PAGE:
"I put my boots on one foot at a time like you, but that don't make me your friend," Brent Amaker sings convincingly on the song of the same name. And indeed, it's tough at times to know whether he's actually intent on resurrecting the spirit of Johnny Cash, or maybe just putting us all on. With a deep-throated vocal that sounds like the Man in Black wailing about a ring of fire, or perhaps Nick Cave summoning the spirit of yet another lost soul, Amaker and company establish cow punk cred and create a dark demonic sound Quentin Tarantino, Sergio Leone and Ennio Morricone could cull for a soundtrack to some weird and wacked-out western. Despite a sound that's often ominous, unsettling and fearlessly foreboding, "Year of the Dragon" sometimes seems like an extended joke, one where the punch line is repeated ad nauseam throughout its 13 entries.
That then is the essential dilemma. While Amaker and his colleagues transition easily from upbeat shuffles like Captain of the Ship and Time to Set Things Straight to the double time delivery of One Idea and Country Sky, there's little here that varies from that template. The general frenzy remains intact, while the campy feel could discourage anyone other than the most hardcore enthusiasts from digging in deeper. On the other hand, it's likely that they can connect more convincingly in concert, where their gimmickry can engage, entertain and create a visceral impact.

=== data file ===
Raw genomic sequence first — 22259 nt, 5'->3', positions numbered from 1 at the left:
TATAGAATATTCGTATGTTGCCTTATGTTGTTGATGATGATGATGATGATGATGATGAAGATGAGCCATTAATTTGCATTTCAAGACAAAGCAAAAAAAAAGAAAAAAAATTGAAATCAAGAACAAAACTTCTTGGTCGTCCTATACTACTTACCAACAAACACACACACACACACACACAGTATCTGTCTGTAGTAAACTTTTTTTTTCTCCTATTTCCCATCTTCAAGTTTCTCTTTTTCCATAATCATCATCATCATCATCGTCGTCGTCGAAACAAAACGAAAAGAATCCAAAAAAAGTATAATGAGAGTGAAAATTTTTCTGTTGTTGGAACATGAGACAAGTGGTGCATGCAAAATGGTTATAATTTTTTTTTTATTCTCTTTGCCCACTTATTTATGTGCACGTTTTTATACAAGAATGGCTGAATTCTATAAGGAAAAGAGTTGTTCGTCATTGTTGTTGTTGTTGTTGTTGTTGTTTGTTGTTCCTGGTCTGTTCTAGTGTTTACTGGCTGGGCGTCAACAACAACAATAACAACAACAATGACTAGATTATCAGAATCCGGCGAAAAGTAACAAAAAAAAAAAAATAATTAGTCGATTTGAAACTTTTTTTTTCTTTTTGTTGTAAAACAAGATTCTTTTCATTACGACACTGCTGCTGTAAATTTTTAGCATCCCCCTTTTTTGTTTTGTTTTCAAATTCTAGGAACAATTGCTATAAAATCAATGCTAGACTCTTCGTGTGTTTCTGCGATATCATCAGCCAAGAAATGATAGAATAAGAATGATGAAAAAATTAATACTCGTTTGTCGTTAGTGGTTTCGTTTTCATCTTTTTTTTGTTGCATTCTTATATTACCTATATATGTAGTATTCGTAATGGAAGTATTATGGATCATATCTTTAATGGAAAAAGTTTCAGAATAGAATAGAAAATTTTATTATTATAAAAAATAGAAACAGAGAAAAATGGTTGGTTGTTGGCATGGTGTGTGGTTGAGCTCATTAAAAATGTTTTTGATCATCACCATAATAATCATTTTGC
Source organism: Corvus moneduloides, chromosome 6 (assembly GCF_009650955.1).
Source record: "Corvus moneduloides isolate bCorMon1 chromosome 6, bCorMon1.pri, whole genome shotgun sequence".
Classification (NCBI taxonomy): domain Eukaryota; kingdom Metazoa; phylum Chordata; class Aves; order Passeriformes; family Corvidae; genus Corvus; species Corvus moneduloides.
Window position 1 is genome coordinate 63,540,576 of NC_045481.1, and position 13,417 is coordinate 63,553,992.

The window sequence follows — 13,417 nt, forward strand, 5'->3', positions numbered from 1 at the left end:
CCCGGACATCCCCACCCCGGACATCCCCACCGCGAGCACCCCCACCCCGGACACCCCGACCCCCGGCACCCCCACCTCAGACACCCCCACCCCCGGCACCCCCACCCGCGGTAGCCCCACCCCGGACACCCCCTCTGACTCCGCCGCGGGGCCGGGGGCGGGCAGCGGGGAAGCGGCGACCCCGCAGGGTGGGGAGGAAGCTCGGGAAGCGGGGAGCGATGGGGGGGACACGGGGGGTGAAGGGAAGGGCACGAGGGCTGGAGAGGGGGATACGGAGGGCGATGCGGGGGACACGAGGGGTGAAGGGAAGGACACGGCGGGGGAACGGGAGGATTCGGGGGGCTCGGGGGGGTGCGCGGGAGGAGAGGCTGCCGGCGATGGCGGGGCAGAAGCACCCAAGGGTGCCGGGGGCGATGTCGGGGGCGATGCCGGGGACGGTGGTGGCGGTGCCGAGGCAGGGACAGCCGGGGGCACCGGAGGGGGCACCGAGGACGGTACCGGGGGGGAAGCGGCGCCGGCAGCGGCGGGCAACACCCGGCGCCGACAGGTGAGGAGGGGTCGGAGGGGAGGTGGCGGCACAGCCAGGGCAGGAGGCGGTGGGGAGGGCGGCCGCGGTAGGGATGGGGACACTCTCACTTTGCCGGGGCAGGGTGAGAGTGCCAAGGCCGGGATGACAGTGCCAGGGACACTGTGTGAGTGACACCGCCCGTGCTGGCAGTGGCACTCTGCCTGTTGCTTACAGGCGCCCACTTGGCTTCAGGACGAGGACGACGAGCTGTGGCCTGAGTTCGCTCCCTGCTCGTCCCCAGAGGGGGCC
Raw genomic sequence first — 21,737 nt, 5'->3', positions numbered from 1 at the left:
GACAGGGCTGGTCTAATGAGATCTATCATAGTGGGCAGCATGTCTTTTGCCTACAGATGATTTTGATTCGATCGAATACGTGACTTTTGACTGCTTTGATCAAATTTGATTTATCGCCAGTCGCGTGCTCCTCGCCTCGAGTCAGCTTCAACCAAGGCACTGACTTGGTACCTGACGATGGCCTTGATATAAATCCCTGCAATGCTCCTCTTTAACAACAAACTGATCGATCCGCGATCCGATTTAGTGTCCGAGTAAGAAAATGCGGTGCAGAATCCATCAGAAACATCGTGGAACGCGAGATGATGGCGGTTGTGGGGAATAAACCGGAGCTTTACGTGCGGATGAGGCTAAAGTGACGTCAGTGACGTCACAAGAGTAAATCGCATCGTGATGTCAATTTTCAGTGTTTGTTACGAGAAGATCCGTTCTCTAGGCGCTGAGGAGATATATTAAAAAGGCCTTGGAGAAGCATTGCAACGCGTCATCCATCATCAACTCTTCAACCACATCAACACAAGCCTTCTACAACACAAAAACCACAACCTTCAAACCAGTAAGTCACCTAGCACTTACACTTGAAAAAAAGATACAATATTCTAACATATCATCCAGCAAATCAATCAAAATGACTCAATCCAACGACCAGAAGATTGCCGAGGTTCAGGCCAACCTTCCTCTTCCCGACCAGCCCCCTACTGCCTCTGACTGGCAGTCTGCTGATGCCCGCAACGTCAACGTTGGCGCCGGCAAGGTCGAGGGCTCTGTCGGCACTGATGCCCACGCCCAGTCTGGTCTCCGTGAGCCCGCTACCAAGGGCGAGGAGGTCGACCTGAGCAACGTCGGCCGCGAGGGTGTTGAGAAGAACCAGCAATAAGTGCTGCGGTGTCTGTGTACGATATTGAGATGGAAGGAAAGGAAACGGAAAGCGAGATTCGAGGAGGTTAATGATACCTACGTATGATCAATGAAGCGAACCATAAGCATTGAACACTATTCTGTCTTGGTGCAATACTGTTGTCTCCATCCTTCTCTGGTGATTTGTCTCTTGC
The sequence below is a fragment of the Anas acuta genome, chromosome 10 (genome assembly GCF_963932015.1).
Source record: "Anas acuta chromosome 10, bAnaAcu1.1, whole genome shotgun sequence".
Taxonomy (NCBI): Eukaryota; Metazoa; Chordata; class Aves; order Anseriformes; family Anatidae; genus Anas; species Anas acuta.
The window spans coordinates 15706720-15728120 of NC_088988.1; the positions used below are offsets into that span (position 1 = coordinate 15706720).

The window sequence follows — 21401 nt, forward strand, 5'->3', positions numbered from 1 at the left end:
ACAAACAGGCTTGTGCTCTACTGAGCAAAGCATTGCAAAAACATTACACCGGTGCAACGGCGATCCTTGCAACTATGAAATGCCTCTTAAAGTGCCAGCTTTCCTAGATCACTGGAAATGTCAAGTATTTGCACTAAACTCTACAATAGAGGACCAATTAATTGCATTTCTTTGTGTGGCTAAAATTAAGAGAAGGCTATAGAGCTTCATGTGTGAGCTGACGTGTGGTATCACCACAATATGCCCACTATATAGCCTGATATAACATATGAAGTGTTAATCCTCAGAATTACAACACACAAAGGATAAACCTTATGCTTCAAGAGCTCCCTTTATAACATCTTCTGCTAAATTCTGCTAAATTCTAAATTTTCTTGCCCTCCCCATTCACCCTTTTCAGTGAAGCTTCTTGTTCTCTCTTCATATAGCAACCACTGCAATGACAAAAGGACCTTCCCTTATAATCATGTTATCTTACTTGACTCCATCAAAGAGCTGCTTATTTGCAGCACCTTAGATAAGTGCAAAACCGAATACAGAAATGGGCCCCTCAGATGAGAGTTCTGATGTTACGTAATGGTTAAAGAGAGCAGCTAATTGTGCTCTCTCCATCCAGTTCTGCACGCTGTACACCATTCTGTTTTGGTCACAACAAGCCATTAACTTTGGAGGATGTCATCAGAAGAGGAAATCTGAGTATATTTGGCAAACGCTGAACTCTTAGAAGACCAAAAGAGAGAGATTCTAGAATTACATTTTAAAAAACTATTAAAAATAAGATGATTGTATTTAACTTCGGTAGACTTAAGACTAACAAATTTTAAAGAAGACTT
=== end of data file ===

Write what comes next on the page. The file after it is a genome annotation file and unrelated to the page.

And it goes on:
Even so, there's no need to downplay Amaker's efforts. Clearly, the band possesses an astute appreciation of the signature sound of rockabilly, twang and early rock 'n' roll, particularly as birthed in the '50s and '60s. Yet, the kitschier side of their delivery, not to mention the odder aspects of their sound, might put off anyone expecting some sort of highbrow satisfaction. Ultimately, Brent Amaker and the Rodeo are the kind of band much most likely to attract a dedicated cult following, one that can embrace their eccentricity with unapologetic appreciation.